The rules are more involved and the American Taxpayer Relief Act of 2012 and Obamacare’s Medicare Surtax of 3.8% on net investment income have reduced the appeal of NUA for some taxpayers. See “5 Steps to a Successful NUA trans­action” to learn details about this technique.

4. Determine if you want to roll to an IRA or to your new employer plan.

If you plan to rollover to an IRA, you need to establish an IRA with a custodian if you don’t already have one.

An IRA custodian is a financial insti­tution (bank, brokerage firm, mutual fund, insurance company, etc.) that holds your IRA account’s invest­ments and complies with the required IRS and government regula­tions. IRA custo­dians come in many different types with varying investment options and costs. You should research them thoroughly before estab­lishing an account and rolling over your pension.

If rolling over to your new employer’s plan, make sure the plan accepts rollovers. Not all employer plans permit rollovers. Check with your plan admin­is­trator to determine the process and require­ments. There may be benefits to rolling to your new plan including, but not limited to, poten­tially earlier access to your retirement funds without paying a penalty.

5. Initiate the process through your old plan.

Your former employer provides the forms needed to request a distri­b­ution. The form allows you to elect the type of distri­b­ution and name the IRA custodian. Some employers allow you to do all of this online or over the telephone instead of using a form. Your financial adviser can help you with this trans­action to make sure every­thing is done properly.

6. Verify the amount received by the IRA custodian or your new employer plan is correct.

You will need to invest the funds when rolling into a self-directed IRA. Rollovers to a new employer plan will follow the investment election you estab­lished when you first opened the account.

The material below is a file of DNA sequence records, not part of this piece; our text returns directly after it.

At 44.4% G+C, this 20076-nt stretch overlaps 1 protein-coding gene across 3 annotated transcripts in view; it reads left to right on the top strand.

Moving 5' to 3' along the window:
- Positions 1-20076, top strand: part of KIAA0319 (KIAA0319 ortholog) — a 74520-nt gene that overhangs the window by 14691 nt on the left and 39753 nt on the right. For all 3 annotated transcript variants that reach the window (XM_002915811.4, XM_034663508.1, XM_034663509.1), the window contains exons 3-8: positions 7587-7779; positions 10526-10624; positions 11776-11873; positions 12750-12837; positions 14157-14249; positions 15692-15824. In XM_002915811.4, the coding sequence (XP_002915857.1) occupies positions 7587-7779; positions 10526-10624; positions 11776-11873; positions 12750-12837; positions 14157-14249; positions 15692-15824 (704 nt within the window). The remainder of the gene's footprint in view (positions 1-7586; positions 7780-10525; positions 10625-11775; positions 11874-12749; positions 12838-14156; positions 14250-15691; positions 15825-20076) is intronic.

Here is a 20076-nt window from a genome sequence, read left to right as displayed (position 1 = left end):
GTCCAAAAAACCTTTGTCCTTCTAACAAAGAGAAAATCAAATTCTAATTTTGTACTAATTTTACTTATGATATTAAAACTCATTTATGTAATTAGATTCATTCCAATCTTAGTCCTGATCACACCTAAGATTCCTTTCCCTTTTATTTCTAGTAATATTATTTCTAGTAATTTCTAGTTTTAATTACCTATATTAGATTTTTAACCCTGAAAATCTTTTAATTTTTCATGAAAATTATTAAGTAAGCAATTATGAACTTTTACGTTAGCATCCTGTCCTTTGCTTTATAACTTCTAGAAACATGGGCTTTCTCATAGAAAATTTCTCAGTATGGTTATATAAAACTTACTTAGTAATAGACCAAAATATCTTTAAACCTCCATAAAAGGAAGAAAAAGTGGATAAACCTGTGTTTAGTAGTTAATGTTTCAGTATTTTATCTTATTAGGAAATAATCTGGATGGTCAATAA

7. Make sure the transaction is reported properly to the IRS.

Rollovers done properly are not taxable in the year completed but they are reportable.

Don’t panic when you receive a copy of Form 1099‑R from your employer for the full amount of the rollover. Box 1 will show the total amount of the distri­b­ution. Box 2a shows the taxable amount of the distri­b­ution. This amount should be zero for a direct rollover. Box 7 should contain the distri­b­ution code “G”. This tells the IRS exactly why your retirement money was taken out and that the money was never in your hands.

Final Thoughts

A rollover may present numerous tax saving strategies that could be lost if not handled properly. A rollover may not even be the best option depending on your age and circum­stances.

Seek the help of a qualified retirement planner to make sure you’ve considered all options available to you before initi­ating a rollover.

Rick’s Tips:

  • The type of employer plan you have will determine what rollover options are available.
  • Rollovers are more compli­cated today because of after-tax contri­bu­tions, Roth 401(k)s and employer stock.
  • Not all employer plans accept rollovers. Verify accep­tance and the process before attempting a rollover from a former employer.